Visiting Colombian President Juan Manuel Santos on Monday condemned the killing of an indigenous leader last week by the ELN guerrillas in violation of its ceasefire with Bogota.
"Of course, we condemn the assassination as we would any assassination because to us life is the most precious thing," Santos told a joint press conference with his Canadian counterpart Justin Trudeau.
Santos said the killing would be investigated by a verification commission comprising the United Nations.
As well, he added, "we will ask the regular authorities -- the prosecutor and the justice system -- to act as necessary."
The National Liberation Army, or ELN, Colombia's last active guerrilla group, acknowledged killing the indigenous governor Aulio Isarama Forastero in the northwestern department of Choco last week.
In a statement released Sunday, the group said it had been holding Isarama under suspicion of links with "military intelligence" and apologized to his family and loved ones for killing him.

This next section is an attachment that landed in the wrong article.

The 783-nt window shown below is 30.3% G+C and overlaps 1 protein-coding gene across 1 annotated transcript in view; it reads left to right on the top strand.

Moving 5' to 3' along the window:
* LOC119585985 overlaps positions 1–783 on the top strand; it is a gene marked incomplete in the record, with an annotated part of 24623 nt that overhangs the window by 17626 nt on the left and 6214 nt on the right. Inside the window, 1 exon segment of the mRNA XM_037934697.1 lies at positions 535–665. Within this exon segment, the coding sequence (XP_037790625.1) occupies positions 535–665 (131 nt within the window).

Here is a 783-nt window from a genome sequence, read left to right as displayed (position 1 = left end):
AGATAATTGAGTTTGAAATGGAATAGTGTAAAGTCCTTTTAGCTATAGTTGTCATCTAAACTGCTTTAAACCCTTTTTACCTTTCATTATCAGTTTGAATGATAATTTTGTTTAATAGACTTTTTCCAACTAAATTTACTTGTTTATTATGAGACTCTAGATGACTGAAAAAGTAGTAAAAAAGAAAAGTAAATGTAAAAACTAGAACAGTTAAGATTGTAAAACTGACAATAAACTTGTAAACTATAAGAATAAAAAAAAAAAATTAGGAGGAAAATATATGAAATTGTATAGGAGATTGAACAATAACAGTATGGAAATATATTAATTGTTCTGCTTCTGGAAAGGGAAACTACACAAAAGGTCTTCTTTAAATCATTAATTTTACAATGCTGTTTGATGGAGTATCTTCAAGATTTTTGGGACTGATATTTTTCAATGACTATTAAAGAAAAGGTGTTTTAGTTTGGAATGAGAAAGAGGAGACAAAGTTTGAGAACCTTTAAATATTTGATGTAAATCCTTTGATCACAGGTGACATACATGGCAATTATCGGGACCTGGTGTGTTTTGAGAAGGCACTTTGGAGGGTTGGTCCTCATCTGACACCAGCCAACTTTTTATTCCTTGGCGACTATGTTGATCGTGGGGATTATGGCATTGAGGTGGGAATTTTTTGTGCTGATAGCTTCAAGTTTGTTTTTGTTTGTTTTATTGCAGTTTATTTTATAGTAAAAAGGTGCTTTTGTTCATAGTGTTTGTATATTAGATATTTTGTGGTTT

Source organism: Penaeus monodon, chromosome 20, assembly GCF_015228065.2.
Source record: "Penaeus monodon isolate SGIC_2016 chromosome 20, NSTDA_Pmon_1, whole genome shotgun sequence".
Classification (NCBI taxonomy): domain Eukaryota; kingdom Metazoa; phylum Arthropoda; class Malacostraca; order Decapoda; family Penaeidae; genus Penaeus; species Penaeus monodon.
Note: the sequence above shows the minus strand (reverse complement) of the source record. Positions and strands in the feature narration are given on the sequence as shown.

It said he was killed after he attacked a guard "with the resulting tragic outcome."
Isarama's death was the first violation of the temporary ceasefire that went into effect on October 1 and is meant to last until January 9, as the Colombian government and ELN leaders hold peace talks in Ecuador's capital, Quito.
Canada, meanwhile, committed to have Canadian police officers train Colombian authorities in an effort to bolster the ceasefire.
"We've agreed to work together to establish a bilateral police initiative," Trudeau said.
"This effort will support post-conflict policing efforts in Colombia and will see Canadian police providing training, capacity building and strategic advice to our Colombian friends."
Some Can$78 million in aid will also be invested in youth, agriculture, human rights, mine clearing, and to support for the peace process.
"Canada's support has been determining," Santos said, noting 77 projects funded by Canada that are already under way.